On the Platform with Trish Jackson

Tell us about yourself
My name is Trish Jackson, I live in Brisbane,  Queensland and I am 59 years old.

What has been your journey of disability?
My journey started pre-birth with being a Thalidomide survivor.

How has this affected you?
For starters, I have no arms, I have three little fingers attached to a little hand that basically comes out of the side of my shoulders. I also have heaps of internal damage to my heart and lungs which has resulted in numerous open-heart operations, and I still have more in the pipeline.

My disability has affected every part of my life. My health, my schooling, getting a job, making friends, my ambitions in life were often squashed. I love to do jigsaws, spend time in my garden, and time with my granddaughter. I used to love cooking,  but my body wont let me do a lot these days. I live with a lot of pain as I have to contort my body to be able to do the simplest of tasks.

I like to say I do things the “Trish way”, everything is with my feet. It is the only way I know how, and it has become natural to me.

How did you first begin to create art and find your passion for art?
Lying on a couch in pain, as feet were never meant to be used as hands also, I was in a bad head space. I picked up pen and a piece of paper and started my art journey.

What has finding art meant to you?
I was in a dark place before I found art, it has been wonderful, I just love painting. I have lots to learn and its always good to stretch yourself in all kind of new directions. I believe you should never stop learning. Never in my wildest dreams did I think I would become a member of the worldwide ‘mouth & foot painting association’, dreams do come true.


What has been the most challenging part of learning to master painting using your foot/feet?
It has been challenging finding art classes to attend,  most classes refused to accept me as I sit on the floor to paint, and they said I would be a trip hazard to other participants.

You are also a photographer, have you had to develop particular adaptations to support your photography?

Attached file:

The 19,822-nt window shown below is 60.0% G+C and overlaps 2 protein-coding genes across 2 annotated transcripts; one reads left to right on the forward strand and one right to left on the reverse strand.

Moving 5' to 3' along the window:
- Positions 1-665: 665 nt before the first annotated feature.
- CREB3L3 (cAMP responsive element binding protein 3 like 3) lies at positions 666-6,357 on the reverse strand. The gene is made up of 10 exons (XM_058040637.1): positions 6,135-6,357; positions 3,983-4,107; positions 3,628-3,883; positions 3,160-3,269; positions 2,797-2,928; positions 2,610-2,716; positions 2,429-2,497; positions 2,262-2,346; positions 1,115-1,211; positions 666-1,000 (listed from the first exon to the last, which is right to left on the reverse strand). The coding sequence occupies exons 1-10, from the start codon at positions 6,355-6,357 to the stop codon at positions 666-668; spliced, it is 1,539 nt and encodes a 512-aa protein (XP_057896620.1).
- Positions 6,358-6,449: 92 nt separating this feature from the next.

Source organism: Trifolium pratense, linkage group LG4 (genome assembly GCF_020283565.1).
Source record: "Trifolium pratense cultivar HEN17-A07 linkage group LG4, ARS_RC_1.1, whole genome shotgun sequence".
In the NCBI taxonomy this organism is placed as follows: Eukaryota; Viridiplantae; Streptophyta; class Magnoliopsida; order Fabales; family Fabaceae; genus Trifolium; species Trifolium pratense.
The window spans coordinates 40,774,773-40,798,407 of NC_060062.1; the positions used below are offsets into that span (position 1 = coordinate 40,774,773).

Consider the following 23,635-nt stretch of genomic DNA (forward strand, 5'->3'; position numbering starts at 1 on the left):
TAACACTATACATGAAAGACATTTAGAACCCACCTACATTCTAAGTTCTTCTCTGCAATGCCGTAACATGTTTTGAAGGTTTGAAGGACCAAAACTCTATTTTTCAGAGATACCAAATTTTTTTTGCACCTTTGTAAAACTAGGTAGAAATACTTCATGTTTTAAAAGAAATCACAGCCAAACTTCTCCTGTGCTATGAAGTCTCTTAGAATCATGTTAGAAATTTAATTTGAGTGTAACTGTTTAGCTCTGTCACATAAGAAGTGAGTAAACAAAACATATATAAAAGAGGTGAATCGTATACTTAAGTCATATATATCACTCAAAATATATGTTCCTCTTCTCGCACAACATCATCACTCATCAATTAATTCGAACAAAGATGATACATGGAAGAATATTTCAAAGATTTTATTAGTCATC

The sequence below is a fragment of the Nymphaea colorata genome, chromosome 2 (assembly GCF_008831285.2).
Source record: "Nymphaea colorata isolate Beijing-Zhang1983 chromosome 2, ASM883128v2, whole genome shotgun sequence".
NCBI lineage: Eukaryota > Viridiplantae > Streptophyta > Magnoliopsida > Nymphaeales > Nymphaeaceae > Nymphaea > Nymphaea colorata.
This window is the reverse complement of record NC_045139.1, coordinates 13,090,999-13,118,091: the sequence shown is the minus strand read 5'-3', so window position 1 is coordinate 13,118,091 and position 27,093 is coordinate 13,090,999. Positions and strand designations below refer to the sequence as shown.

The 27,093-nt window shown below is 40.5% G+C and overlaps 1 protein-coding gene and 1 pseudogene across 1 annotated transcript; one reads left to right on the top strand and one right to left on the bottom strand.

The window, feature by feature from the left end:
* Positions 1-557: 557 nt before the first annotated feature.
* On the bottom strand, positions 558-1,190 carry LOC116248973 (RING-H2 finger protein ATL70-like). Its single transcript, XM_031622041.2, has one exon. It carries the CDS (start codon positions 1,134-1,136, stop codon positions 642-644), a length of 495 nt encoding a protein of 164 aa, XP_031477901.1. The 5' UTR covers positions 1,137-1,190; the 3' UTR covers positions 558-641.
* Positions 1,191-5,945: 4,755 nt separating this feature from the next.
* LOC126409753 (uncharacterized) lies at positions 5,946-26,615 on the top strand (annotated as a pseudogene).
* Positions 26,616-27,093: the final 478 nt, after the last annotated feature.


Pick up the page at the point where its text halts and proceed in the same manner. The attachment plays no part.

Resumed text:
Yes, because I do everything with my feet. I hold my camera with my right foot hence I must sit to take photos. This gives a very different perspective to my photos.


The use of the drug Thalidomide has been acknowledged as a medical disaster across the world, and in Australia in 2020, survivors living with its effects were acknowledged and a lifetime support package established. What does this acknowledgement and support mean to you?
Growing up my parents did not have any ongoing support for my disability. The Australian Government played a major part in the Thalidomide disaster here as they ignored all warnings as to how dangerous the drug was and continued to allow the sale of the drug knowing that mutilated babies were being born. The support package that took years and years of fulltime fighting the government for recognition and health support (like most other countries put in place for their Thalidomide survivors) has a been a welcoming recognition that they failed to protect Australian women back in the sixties.  It took nearly sixty years for the government to right this “HORRIBLE” wrong they created which should’ve & could’ve have been prevented this disaster happening.  While we are extremely thankful the government package, it falls short compared to other countries and the process of getting the help is extremely hard to navigate.


“There is support out there. Don’t suffer in, silence, find your voice.”

You are a public speaker, what impact does your story have on audiences when they meet you and hear your story?
I mainly spoke to school children about my life and never giving up.
I was always surprised by their reactions to my stories. I have over 10 scrapbooks full of Thankyou notes and drawings given to me by the children after they have heard my presentations. I have kept each and every one of them.

Are there things about you that people misunderstand because of your disability?
People see my lack of arms and assume that I have no brain as well.
People think they have the right to stare and say cruel comments as they walk past me.

What is one thing, experience, or person you have had that completely changed your life?
I Have had many wonderful people in my life, and they have all bought different aspects to my journey.
These include my parents, school friends, teachers, my heart surgeons who mended and keep tinkering on my heart that was destroyed by Thalidomide.
I can’t forget my husbands (My first husband passed away) and my beautiful daughter and now my beautiful granddaughter and my support workers have a made a huge difference in my life.







What’s one thing about you that surprises people?
My happy outlook on life.

Knowing what you know now, what advice would you give your 18-year-old self?
Stand up, speak up for yourself because no one else will.

Is there something that you would like people to know about you or about people with disability that they might not know?
We are human, we have feelings, we are not here for your taunts.

Best advice that you would like to share with other women with disabilities?
There is support out there. Don’t suffer in, silence, find your voice.

Do you have a way for people to connect or follow you that you would like me to share?
https://www.facebook.com/limbitlessart https://www.instagram.com/footsiephoto/


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